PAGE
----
How to find mortgage rates under 3 percent

The mortgage refinance market is swinging as lenders are dropping rates and homeowners are eager to get on the dance floor. Just as borrowers didn’t think the low mortgage rate party could get much better, United Wholesale Mortgage announced 2.5 percent interest rates for 30-year fixed purchase mortgages and refinances.

“Purchasing has been delayed since the pandemic, so we thought the best way to help people right now is to give them more purchasing power,” says Mat Ishbia, CEO of United Wholesale Mortgage.

United is the largest wholesale lender in the country, working directly with mortgage brokers who, in turn, pass those rates to customers. In other words, consumers can’t get a home loan directly from them. Since the announcement, Ishbia says calls to the office have rocketed from 20 per day to up to 10,000.

The demand for mortgage refinancing is so hot that refinances will hit $1.5 trillion in 2020, 51 percent higher than last year, according to a forecast from the Mortgage Bankers Association. These are staggering numbers considering the GDP dwindled by 4.8 percent in the first quarter of 2020 and may decline by double digits for the year.

For rate watchers, locking a rate in the 2s is like underdog Buster Douglas beating Mike Tyson in 1990. It wasn’t impossible — but could it actually happen? According to history and Ishbia, the answer is yes.

“It’s happening — we had almost $1 billion worth of loans in the 2s, this is not a bait and switch,” Ishbia says. “In three days, we’ve had about 10,000 borrowers locked in the 2s.”

Consumers should be aware that lenders will add fees to that low 2.5 percent interest rate, so the APR will be higher. Experts advise that you get all the costs in writing so you know exactly how expensive the loan will be. In Bankrate’s weekly rate survey, the average lender nationwide is charging 3.56 percent, and that includes 30 basis points of discount and origination fees.

In addition to fees, not all borrowers will qualify for these ultra-low rates. Lenders will offer the lowest interest rates to borrowers with high credit scores (in the mid 700s and above) and low loan-to-value ratios.

Two important things can borrowers do to snag a sub-3 percent rate

  1. Shop around (Make sure the fees don’t outweigh the savings)
  2. Raise your credit score/Lower your DTI

Shop around

Armed with ultra-low interest rates, independent lenders are poised to compete for the hoards of refinancers ready to swap their existing mortgage for a cheaper one.

This gives borrowers a sweet advantage. If you have a solid credit score, a low debt-to-income ratio and at least 20 percent equity in your home (you can have less, but you might face higher rates), then you’re in a good position to get the best mortgage rate out there.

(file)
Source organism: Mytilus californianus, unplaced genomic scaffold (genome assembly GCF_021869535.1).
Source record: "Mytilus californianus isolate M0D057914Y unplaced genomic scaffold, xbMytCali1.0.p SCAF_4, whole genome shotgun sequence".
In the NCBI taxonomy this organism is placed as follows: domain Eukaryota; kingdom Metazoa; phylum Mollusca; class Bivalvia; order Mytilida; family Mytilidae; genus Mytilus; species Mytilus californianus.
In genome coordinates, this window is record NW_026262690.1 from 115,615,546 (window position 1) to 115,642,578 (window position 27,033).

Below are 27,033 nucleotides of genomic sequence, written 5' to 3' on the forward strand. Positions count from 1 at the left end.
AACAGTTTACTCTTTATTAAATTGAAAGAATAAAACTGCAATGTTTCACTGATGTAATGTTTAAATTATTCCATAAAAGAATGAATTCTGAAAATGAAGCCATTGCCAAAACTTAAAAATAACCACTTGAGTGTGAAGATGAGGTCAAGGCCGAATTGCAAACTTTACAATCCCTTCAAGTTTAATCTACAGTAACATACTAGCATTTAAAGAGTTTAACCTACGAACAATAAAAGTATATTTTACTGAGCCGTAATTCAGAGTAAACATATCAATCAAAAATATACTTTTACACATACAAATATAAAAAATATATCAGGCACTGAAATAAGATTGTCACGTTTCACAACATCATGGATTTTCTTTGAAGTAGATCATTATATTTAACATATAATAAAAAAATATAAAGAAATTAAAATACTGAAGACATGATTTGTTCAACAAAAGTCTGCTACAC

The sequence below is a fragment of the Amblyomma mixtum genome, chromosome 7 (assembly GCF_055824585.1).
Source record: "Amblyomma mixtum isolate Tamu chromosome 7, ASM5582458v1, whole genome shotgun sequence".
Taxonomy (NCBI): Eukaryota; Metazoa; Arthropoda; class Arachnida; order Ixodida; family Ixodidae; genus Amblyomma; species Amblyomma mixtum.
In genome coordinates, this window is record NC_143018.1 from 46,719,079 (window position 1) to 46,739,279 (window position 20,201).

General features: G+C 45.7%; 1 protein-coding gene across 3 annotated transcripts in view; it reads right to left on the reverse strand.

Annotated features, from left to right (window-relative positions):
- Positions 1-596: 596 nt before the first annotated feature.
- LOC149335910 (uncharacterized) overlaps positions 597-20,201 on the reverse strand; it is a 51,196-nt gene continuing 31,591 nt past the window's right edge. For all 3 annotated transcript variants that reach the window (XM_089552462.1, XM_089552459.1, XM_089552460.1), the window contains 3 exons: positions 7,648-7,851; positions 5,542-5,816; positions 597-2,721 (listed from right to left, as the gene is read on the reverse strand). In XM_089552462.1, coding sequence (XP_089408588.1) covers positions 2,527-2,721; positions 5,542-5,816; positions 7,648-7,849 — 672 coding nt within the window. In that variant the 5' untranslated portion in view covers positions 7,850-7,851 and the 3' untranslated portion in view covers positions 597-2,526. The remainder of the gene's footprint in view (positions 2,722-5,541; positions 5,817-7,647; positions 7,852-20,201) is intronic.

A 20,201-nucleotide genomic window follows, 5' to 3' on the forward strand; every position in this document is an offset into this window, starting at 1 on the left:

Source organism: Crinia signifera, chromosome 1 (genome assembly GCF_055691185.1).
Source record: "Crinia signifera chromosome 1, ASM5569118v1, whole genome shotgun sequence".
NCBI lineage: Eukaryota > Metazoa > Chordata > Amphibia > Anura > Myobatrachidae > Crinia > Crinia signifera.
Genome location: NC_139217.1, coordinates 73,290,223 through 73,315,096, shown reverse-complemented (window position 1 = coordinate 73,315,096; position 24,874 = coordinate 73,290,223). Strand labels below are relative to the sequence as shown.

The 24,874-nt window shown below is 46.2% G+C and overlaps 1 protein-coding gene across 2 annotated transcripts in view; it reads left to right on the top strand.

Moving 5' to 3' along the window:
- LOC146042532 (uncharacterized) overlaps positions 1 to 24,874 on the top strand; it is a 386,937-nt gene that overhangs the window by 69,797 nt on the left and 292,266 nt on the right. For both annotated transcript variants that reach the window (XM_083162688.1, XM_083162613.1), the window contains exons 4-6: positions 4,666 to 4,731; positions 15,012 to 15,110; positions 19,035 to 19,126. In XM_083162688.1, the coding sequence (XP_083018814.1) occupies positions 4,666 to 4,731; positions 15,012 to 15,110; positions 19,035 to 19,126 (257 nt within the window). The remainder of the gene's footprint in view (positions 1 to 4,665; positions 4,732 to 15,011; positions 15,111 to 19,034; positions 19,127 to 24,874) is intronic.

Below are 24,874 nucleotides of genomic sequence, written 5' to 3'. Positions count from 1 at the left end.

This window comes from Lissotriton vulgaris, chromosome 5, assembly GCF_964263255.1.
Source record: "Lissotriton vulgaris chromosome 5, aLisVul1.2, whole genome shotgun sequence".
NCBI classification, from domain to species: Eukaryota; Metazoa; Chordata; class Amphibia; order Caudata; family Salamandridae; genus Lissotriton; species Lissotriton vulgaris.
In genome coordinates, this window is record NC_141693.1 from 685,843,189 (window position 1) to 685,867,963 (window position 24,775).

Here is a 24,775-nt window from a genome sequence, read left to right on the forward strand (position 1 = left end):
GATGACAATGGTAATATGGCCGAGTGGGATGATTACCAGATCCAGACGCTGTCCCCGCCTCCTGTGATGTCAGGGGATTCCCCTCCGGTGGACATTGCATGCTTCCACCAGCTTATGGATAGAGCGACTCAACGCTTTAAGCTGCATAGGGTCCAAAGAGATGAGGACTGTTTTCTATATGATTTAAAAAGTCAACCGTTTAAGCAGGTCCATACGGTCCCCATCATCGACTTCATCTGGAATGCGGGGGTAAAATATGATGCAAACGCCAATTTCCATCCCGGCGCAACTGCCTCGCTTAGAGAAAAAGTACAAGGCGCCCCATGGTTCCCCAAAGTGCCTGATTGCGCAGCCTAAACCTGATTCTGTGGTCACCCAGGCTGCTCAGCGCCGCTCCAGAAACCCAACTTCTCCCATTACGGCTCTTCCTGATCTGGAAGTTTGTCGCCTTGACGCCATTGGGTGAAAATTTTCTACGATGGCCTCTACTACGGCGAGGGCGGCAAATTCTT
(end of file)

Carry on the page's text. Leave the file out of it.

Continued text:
That means you shouldn’t settle for the first lender that quotes you a rate. Unless that rate is in the 2s with very low closing costs, it pays to comparison shop.

Be sure to look at closing costs, as well as interest rates, when you’re weighing lenders as some charge steeper fees than others. Closing costs usually include insurance, escrow and title fees, credit reporting costs, appraisal fees, points (these are optional and can be bought to lower the interest rate) and lender fees. The all-in cost of your loan, which comprises both interest rate and closing costs, is called the APR.

“Closing costs vary by lender. Some lenders who have extremely low rates may have higher than average closing costs, so you’ll want to factor that into your decision-making process,” says Kevin Parker, vice president of Field Mortgage at Navy Federal Credit Union. “Typically, we see closing costs in the neighborhood of 2 to 4 percent [of the total loan amount], so that can be a good starting point when comparing lenders.”

Raise your credit score

Before you spend a lot of time applying for a refinance, make sure your credit score is in fighting shape. Only the top scores will get the best rates. Experts advise borrowers to shoot for a FICO score in the mid- to high-700s. Credit scores above 800 are considered excellent.

Credit requirements vary by lenders and can even change from week to week. Lenders are deciding their criteria for borrowers based on current needs and risk tolerance, so it’s important to get the latest information.

“Ask questions before you apply. Find out what the required credit score is to get their lowest rate. If you don’t meet the credit profile of a 2.5 percent interest rate, then the question is ‘what do i qualify for?’ Maybe you don’t qualify for the lowest rate, but you can get the next-best rate,” says Shelley Metz-Galloway, managing director, risk & compliance at Protiviti.

If your credit score needs some work, the good news is that rates are expected to stay low, so you likely have some time to improve your score, depending on what’s holding it down. High credit card debt can be fixed faster than a bankruptcy, for example.

With debt, you can pay it down (if your finances permit), resulting in a higher score in as soon as a few weeks, or a couple of months; this hinges on how quickly creditors report your payment history to the three credit bureaus, but in the case of bankruptcy only time can heal that negative event.

Some lenders will work with existing customers who might not tick all the boxes on paper. So if you have a longstanding relationship with your bank, be sure to talk to them about your options.

“It all depends on the lender. Most will want to look at your credit score, debt-to-income ratio, equity in the property, and any previous borrowing history you might have with them. At Navy Federal, a member who’s got a great history with us can still get an excellent rate, even if their credit score isn’t perfect. The key is asking these questions to prospective lenders right off the bat,” Parker says.

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